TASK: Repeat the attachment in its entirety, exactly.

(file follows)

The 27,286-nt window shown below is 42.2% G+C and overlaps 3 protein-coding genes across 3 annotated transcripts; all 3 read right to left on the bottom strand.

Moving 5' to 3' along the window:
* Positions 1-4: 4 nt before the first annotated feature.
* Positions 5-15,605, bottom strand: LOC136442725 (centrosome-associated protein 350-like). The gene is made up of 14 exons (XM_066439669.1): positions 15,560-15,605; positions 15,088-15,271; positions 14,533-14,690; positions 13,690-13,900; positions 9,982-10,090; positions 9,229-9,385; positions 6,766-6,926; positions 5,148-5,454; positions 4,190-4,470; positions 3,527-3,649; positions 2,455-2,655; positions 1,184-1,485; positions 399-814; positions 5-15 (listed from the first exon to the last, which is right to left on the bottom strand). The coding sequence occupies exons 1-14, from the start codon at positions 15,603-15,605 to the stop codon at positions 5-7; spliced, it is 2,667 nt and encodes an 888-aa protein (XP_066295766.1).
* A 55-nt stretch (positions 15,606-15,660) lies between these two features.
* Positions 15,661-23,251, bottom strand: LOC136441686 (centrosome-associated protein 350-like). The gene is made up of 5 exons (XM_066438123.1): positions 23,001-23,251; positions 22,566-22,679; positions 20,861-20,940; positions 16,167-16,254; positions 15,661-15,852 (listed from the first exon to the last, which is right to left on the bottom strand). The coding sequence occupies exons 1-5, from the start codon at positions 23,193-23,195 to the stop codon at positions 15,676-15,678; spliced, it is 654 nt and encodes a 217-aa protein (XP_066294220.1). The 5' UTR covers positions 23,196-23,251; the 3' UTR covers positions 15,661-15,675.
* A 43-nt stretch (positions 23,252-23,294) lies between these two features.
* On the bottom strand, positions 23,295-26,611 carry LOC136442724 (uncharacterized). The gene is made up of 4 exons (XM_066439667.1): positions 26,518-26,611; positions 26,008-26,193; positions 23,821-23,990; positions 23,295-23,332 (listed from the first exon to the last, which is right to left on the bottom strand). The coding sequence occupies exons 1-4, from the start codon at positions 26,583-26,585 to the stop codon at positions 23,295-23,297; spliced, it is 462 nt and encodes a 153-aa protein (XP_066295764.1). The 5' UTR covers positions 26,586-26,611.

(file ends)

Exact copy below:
The 27,286-nt window shown below is 42.2% G+C and overlaps 3 protein-coding genes across 3 annotated transcripts; all 3 read right to left on the bottom strand.

Moving 5' to 3' along the window:
* Positions 1-4: 4 nt before the first annotated feature.
* Positions 5-15,605, bottom strand: LOC136442725 (centrosome-associated protein 350-like). The gene is made up of 14 exons (XM_066439669.1): positions 15,560-15,605; positions 15,088-15,271; positions 14,533-14,690; positions 13,690-13,900; positions 9,982-10,090; positions 9,229-9,385; positions 6,766-6,926; positions 5,148-5,454; positions 4,190-4,470; positions 3,527-3,649; positions 2,455-2,655; positions 1,184-1,485; positions 399-814; positions 5-15 (listed from the first exon to the last, which is right to left on the bottom strand). The coding sequence occupies exons 1-14, from the start codon at positions 15,603-15,605 to the stop codon at positions 5-7; spliced, it is 2,667 nt and encodes an 888-aa protein (XP_066295766.1).
* A 55-nt stretch (positions 15,606-15,660) lies between these two features.
* Positions 15,661-23,251, bottom strand: LOC136441686 (centrosome-associated protein 350-like). The gene is made up of 5 exons (XM_066438123.1): positions 23,001-23,251; positions 22,566-22,679; positions 20,861-20,940; positions 16,167-16,254; positions 15,661-15,852 (listed from the first exon to the last, which is right to left on the bottom strand). The coding sequence occupies exons 1-5, from the start codon at positions 23,193-23,195 to the stop codon at positions 15,676-15,678; spliced, it is 654 nt and encodes a 217-aa protein (XP_066294220.1). The 5' UTR covers positions 23,196-23,251; the 3' UTR covers positions 15,661-15,675.
* A 43-nt stretch (positions 23,252-23,294) lies between these two features.
* On the bottom strand, positions 23,295-26,611 carry LOC136442724 (uncharacterized). The gene is made up of 4 exons (XM_066439667.1): positions 26,518-26,611; positions 26,008-26,193; positions 23,821-23,990; positions 23,295-23,332 (listed from the first exon to the last, which is right to left on the bottom strand). The coding sequence occupies exons 1-4, from the start codon at positions 26,583-26,585 to the stop codon at positions 23,295-23,297; spliced, it is 462 nt and encodes a 153-aa protein (XP_066295764.1). The 5' UTR covers positions 26,586-26,611.